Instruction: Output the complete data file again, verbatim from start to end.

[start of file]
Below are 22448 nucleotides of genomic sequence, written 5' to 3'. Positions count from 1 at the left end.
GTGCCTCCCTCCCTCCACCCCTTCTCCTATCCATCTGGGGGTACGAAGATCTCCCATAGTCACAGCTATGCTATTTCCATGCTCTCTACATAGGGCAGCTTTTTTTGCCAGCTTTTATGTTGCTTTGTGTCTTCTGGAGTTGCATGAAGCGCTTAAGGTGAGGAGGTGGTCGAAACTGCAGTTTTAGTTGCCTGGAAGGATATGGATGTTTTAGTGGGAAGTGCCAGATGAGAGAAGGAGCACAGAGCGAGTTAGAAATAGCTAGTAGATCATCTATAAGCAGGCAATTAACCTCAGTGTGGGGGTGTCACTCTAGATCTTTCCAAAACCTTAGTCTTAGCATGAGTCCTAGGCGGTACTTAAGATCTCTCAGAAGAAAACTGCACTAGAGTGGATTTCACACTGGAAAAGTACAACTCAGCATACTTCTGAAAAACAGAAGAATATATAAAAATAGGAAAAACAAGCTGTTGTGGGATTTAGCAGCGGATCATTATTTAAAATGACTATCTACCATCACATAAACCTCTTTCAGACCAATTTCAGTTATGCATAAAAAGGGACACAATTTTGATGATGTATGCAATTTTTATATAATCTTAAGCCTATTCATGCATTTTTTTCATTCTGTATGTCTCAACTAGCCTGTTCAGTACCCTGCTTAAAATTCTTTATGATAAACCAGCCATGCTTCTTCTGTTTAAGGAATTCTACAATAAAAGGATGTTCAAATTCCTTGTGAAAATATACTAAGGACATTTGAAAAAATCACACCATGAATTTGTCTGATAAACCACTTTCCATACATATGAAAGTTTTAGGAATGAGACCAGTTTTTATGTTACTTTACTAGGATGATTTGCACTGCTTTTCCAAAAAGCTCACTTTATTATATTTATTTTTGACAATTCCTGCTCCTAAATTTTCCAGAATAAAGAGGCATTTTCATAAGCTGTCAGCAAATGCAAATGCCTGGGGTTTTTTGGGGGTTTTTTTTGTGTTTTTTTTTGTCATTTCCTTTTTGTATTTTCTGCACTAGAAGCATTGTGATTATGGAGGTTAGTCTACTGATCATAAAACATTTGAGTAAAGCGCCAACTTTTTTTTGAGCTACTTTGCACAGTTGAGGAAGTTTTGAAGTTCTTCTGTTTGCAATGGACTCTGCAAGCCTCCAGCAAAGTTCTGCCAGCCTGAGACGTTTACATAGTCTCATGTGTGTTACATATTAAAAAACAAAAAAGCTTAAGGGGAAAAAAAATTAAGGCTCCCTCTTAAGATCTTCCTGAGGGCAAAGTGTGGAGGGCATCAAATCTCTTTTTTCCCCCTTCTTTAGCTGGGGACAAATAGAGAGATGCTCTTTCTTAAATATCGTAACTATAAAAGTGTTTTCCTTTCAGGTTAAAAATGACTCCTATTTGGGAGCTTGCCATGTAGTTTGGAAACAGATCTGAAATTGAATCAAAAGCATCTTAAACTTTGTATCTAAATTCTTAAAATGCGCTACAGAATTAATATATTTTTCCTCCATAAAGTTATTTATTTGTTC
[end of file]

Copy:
Below are 22448 nucleotides of genomic sequence, written 5' to 3'. Positions count from 1 at the left end.
GTGCCTCCCTCCCTCCACCCCTTCTCCTATCCATCTGGGGGTACGAAGATCTCCCATAGTCACAGCTATGCTATTTCCATGCTCTCTACATAGGGCAGCTTTTTTTGCCAGCTTTTATGTTGCTTTGTGTCTTCTGGAGTTGCATGAAGCGCTTAAGGTGAGGAGGTGGTCGAAACTGCAGTTTTAGTTGCCTGGAAGGATATGGATGTTTTAGTGGGAAGTGCCAGATGAGAGAAGGAGCACAGAGCGAGTTAGAAATAGCTAGTAGATCATCTATAAGCAGGCAATTAACCTCAGTGTGGGGGTGTCACTCTAGATCTTTCCAAAACCTTAGTCTTAGCATGAGTCCTAGGCGGTACTTAAGATCTCTCAGAAGAAAACTGCACTAGAGTGGATTTCACACTGGAAAAGTACAACTCAGCATACTTCTGAAAAACAGAAGAATATATAAAAATAGGAAAAACAAGCTGTTGTGGGATTTAGCAGCGGATCATTATTTAAAATGACTATCTACCATCACATAAACCTCTTTCAGACCAATTTCAGTTATGCATAAAAAGGGACACAATTTTGATGATGTATGCAATTTTTATATAATCTTAAGCCTATTCATGCATTTTTTTCATTCTGTATGTCTCAACTAGCCTGTTCAGTACCCTGCTTAAAATTCTTTATGATAAACCAGCCATGCTTCTTCTGTTTAAGGAATTCTACAATAAAAGGATGTTCAAATTCCTTGTGAAAATATACTAAGGACATTTGAAAAAATCACACCATGAATTTGTCTGATAAACCACTTTCCATACATATGAAAGTTTTAGGAATGAGACCAGTTTTTATGTTACTTTACTAGGATGATTTGCACTGCTTTTCCAAAAAGCTCACTTTATTATATTTATTTTTGACAATTCCTGCTCCTAAATTTTCCAGAATAAAGAGGCATTTTCATAAGCTGTCAGCAAATGCAAATGCCTGGGGTTTTTTGGGGGTTTTTTTTGTGTTTTTTTTTGTCATTTCCTTTTTGTATTTTCTGCACTAGAAGCATTGTGATTATGGAGGTTAGTCTACTGATCATAAAACATTTGAGTAAAGCGCCAACTTTTTTTTGAGCTACTTTGCACAGTTGAGGAAGTTTTGAAGTTCTTCTGTTTGCAATGGACTCTGCAAGCCTCCAGCAAAGTTCTGCCAGCCTGAGACGTTTACATAGTCTCATGTGTGTTACATATTAAAAAACAAAAAAGCTTAAGGGGAAAAAAAATTAAGGCTCCCTCTTAAGATCTTCCTGAGGGCAAAGTGTGGAGGGCATCAAATCTCTTTTTTCCCCCTTCTTTAGCTGGGGACAAATAGAGAGATGCTCTTTCTTAAATATCGTAACTATAAAAGTGTTTTCCTTTCAGGTTAAAAATGACTCCTATTTGGGAGCTTGCCATGTAGTTTGGAAACAGATCTGAAATTGAATCAAAAGCATCTTAAACTTTGTATCTAAATTCTTAAAATGCGCTACAGAATTAATATATTTTTCCTCCATAAAGTTATTTATTTGTTC